The beauty of Pride and Prejudice and Zombies by Jane Austen and Seth-Grahame-Smith is the way in which he seamless integrates zombies into the original source text. I wonder though what the reading experience is like for those who have never read the original. I find that it is much better having read the original, as the ridiculousness and the sheer fun of it hits home even more. I think that it will be an amazing best-seller and I look forward to more in the series. And if it gets people reading some classic literature then so be it. My only fear is that this will spawn a whole new sub-genre of imitators that poorly integrate and simply troll through classic literature for fan-fiction style zombie integration. If people can write and retain the original quality and tone of the text, then I’m all for it, but to simply insert zombies into random literature for the sake of zombies, not sure how well our market will respond….
I’ve been enjoying a fair bit of drama this past year: Ben Jonson, Ibsen, Stoppard, and largely thanks to Erin. She has helped renew my interest and love for these works of fiction. Based on her recommendations, Chekhov will be consumed these next few months.
The Steel Remains Richard Morgan
He primarily writes science fiction, a particularly freaky science fiction in which consciousness is transplanted in the near future through technology, rendering bodies and genetics a consumer item. This is his first forray into fantasy and I am eager for this old world sword and sorcery tale.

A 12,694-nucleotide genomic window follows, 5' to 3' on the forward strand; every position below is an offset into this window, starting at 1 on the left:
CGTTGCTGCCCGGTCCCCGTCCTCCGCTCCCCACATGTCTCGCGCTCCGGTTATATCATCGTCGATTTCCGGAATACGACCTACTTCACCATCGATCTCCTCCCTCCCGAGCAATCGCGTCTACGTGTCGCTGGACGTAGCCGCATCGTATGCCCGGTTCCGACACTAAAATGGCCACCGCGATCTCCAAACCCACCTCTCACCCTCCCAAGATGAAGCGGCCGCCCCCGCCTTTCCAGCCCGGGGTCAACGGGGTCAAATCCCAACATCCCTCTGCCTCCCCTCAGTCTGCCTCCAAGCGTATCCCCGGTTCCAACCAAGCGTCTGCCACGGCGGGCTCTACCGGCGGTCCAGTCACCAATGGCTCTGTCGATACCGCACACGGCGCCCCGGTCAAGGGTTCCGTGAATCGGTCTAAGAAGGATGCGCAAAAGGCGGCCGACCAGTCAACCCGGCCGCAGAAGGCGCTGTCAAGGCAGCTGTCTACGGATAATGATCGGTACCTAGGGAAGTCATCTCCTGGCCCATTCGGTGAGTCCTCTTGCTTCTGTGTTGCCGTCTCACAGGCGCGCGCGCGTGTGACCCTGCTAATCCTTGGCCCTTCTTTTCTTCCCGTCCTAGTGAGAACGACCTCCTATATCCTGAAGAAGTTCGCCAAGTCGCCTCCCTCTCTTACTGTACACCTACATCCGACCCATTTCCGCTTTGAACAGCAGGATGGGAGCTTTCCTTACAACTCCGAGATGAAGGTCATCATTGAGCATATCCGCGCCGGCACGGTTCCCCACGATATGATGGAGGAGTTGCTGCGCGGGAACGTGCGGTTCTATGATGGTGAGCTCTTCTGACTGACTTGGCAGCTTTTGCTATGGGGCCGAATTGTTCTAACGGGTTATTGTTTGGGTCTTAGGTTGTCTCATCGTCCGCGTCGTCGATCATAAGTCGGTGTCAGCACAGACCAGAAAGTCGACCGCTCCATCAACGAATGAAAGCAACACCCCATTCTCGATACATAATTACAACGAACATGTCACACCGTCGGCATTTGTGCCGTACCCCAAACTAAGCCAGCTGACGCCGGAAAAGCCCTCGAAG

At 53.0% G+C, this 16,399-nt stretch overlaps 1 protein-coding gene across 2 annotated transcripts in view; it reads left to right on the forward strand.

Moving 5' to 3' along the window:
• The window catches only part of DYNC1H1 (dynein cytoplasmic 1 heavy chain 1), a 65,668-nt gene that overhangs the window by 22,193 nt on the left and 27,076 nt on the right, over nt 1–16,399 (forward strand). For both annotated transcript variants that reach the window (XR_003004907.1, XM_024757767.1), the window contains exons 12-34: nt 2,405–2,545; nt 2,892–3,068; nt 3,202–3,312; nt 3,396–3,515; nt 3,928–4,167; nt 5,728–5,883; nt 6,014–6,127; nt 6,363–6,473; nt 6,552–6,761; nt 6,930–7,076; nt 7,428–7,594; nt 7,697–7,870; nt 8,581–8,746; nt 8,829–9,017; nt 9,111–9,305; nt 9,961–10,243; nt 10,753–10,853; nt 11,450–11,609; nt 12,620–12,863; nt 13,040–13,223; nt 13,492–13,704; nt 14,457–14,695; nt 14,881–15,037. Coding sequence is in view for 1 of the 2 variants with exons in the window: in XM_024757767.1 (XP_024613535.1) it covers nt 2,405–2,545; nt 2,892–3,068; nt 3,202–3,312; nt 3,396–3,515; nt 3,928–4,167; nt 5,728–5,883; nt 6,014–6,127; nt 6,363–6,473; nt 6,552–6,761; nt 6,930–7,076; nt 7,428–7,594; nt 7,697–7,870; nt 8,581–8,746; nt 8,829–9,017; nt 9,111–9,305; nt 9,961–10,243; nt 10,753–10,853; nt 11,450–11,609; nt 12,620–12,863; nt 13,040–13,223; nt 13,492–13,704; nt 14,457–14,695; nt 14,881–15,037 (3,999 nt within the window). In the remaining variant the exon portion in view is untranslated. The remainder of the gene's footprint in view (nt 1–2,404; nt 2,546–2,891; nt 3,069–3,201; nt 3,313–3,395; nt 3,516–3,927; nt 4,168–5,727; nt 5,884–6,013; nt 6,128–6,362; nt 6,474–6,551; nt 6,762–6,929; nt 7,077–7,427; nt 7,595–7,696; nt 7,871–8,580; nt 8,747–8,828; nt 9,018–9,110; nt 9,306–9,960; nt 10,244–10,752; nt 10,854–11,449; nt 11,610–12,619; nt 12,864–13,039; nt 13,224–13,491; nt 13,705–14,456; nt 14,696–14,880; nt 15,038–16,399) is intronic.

Philip Roth: Novels and Other Narratives 1986-1991
I read the first of Roth’s Zuckerman Bound Trilogy, “The Ghost Writer” early in the summer and I’ve been a fan of Roth ever since. He writes on the subject of writing and what it is to be an author in the most brilliant fashion. Figured since I have one Library of America collection from him, I might as well start in on the others. Only three more to go.
Spent a fair bit of money today, but sometimes you need to treat yourself to a world of fiction and today felt like such a day, especially after the lousy week I’ve been having. Getting over a serious cough/cold, a family death, and tons and tons of work. Ugh, life is harsh, but at least I have good friends and good books. Cheers.
Should I be blogging? No. Should I not in fact be reading Silent Spring by Rachel Carson? Of course. Am I going to blog regardless of the fact that I have theory and environmental creative writing? You got it.
I don’t know about you, but I always feel much smarter when I’m reading some non-fiction. Let’s face it, as much as we all love our literature, fiction, and the occasional (genre) or “culture trash” text, nothing labels you as a cultured or mature as when you’re carrying around a nice non-fiction text. Biographies in particular help to establish you as a person of intellect.
One non-fiction text, a biography that I’ve found to be very fascinating is James Tiptree, Jr.: The Double Life of Alice B. Sheldon – by Julie Phillips. For those unaware, James Tiptree Jr. is the pseudonym of Alice B. Sheldon, one of America’s great Golden Age Science Fiction short-story writer.